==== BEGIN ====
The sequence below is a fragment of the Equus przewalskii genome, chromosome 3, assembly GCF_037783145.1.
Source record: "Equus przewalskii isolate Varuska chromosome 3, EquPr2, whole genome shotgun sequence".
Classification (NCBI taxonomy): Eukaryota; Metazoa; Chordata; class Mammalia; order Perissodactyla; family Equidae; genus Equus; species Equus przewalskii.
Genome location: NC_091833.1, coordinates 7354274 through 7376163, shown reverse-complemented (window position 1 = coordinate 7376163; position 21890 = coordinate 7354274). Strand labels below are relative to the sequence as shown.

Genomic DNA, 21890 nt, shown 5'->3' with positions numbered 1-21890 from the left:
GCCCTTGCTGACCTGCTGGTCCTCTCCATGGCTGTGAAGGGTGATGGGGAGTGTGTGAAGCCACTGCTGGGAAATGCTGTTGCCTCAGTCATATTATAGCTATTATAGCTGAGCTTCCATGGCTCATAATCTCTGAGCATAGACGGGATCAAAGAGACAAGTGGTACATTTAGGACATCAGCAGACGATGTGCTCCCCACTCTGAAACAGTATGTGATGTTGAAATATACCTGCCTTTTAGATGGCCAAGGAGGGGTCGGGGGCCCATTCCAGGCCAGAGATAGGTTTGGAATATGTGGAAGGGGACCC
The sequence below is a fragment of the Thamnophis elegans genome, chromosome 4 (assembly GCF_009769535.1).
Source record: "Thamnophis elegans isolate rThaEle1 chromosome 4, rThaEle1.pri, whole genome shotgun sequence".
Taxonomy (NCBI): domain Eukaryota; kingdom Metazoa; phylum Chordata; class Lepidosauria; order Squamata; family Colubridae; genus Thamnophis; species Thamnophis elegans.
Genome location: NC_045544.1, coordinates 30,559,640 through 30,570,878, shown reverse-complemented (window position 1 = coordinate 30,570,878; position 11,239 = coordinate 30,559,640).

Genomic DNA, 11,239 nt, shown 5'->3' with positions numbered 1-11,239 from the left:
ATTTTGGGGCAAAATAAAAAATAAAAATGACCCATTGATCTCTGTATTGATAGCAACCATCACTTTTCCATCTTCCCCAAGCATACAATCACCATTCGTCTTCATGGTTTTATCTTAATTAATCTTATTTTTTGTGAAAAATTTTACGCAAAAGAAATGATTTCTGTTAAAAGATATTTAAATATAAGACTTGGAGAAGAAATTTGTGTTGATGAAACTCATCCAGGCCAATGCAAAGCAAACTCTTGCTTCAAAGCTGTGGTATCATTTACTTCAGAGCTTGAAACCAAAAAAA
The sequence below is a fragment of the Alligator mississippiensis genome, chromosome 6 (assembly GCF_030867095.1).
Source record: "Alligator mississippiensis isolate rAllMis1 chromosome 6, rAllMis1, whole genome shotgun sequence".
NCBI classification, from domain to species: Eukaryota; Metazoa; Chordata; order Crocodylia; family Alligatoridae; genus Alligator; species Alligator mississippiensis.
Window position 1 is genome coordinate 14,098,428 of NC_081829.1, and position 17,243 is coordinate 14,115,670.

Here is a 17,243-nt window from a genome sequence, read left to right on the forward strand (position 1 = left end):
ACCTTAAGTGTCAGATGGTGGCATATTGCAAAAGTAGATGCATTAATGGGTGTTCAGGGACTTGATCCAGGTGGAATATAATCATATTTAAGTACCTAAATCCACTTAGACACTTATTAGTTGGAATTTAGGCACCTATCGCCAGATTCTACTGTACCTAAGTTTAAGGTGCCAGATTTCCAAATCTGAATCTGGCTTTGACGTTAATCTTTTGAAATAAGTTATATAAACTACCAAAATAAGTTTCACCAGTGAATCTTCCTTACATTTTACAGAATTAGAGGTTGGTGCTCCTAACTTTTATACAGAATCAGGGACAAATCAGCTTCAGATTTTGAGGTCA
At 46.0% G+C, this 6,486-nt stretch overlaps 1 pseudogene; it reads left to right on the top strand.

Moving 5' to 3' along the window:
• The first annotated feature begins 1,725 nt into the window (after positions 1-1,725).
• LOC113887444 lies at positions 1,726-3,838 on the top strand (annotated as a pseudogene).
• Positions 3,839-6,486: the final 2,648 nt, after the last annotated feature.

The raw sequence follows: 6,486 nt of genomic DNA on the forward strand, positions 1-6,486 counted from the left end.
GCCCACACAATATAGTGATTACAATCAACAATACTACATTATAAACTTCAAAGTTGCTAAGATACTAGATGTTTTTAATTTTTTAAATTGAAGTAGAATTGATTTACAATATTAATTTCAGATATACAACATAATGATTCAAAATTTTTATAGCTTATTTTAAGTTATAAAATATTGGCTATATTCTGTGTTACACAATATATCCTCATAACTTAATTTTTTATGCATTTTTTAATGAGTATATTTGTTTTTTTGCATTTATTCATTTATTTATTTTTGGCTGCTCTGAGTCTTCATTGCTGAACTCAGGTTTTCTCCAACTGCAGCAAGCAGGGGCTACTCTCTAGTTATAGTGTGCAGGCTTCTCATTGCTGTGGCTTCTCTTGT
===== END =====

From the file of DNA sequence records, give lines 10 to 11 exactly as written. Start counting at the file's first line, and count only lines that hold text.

Genome location: NC_045544.1, coordinates 30,559,640 through 30,570,878, shown reverse-complemented (window position 1 = coordinate 30,570,878; position 11,239 = coordinate 30,559,640).

Genomic DNA, 11,239 nt, shown 5'->3' with positions numbered 1-11,239 from the left: